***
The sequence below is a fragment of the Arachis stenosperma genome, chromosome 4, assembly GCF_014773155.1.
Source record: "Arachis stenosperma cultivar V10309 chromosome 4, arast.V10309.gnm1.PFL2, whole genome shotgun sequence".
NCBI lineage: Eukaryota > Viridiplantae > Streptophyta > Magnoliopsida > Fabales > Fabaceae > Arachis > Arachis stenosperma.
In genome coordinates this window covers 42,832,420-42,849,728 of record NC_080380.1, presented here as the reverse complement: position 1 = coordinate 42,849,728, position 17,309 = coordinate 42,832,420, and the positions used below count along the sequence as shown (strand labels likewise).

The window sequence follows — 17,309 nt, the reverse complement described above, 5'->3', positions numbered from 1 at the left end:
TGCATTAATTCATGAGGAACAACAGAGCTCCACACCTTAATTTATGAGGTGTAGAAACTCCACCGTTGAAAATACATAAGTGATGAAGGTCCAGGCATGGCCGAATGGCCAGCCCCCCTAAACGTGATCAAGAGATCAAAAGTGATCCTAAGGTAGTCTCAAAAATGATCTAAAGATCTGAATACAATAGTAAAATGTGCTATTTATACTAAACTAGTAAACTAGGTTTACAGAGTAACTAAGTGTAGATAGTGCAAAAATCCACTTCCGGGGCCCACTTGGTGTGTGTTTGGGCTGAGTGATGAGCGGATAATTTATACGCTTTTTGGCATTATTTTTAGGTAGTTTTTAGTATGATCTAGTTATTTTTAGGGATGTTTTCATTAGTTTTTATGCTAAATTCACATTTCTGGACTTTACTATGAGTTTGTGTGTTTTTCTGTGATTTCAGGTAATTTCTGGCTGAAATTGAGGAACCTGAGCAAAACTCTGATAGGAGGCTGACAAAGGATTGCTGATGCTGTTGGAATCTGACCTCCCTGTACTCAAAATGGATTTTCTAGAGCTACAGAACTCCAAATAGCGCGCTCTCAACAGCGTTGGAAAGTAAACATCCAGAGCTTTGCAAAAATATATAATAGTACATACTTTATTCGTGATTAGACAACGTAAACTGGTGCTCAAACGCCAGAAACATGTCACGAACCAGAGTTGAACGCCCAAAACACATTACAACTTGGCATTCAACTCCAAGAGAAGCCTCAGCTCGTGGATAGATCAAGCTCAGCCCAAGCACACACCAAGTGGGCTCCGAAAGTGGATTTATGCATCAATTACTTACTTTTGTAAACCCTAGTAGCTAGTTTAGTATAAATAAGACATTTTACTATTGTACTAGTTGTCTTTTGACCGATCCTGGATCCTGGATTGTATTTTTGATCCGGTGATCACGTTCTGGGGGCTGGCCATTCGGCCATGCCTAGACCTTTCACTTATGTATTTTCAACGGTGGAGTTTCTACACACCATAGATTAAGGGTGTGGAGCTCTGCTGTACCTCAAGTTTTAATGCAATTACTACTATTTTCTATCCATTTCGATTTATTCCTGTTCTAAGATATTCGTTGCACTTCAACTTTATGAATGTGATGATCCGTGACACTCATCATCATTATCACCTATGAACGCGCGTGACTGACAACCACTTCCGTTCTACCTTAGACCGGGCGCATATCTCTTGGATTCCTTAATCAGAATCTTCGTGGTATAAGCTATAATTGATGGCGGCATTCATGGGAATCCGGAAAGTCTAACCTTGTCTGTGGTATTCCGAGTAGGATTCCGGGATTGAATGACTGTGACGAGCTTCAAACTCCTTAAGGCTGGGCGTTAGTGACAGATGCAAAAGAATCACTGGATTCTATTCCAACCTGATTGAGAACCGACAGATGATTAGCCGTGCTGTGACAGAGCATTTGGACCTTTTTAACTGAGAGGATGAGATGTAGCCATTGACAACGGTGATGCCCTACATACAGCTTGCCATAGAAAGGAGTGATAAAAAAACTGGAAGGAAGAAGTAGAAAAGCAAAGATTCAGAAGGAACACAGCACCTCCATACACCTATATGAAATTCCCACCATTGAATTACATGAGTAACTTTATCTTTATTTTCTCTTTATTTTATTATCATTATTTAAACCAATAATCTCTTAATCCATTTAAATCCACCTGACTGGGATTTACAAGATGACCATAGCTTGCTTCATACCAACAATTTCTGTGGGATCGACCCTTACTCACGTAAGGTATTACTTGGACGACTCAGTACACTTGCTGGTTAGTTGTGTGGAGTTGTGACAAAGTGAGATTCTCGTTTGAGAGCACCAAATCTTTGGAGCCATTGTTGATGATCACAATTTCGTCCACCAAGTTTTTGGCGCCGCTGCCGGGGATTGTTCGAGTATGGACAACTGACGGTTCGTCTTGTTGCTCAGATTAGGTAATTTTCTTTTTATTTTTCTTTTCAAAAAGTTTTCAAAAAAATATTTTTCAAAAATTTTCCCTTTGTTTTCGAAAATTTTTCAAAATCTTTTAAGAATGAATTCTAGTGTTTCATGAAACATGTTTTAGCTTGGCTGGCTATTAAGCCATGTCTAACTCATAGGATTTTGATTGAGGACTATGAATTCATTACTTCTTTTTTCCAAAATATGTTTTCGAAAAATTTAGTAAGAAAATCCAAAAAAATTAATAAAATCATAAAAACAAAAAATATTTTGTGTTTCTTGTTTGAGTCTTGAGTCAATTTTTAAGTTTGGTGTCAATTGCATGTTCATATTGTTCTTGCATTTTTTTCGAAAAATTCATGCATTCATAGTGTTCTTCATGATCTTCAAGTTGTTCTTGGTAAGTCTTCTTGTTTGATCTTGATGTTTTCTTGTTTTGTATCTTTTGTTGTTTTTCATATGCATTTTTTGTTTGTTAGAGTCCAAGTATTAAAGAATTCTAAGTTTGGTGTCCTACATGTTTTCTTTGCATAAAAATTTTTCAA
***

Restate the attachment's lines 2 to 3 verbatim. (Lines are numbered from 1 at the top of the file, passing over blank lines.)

Source record: "Arachis stenosperma cultivar V10309 chromosome 4, arast.V10309.gnm1.PFL2, whole genome shotgun sequence".
NCBI lineage: Eukaryota > Viridiplantae > Streptophyta > Magnoliopsida > Fabales > Fabaceae > Arachis > Arachis stenosperma.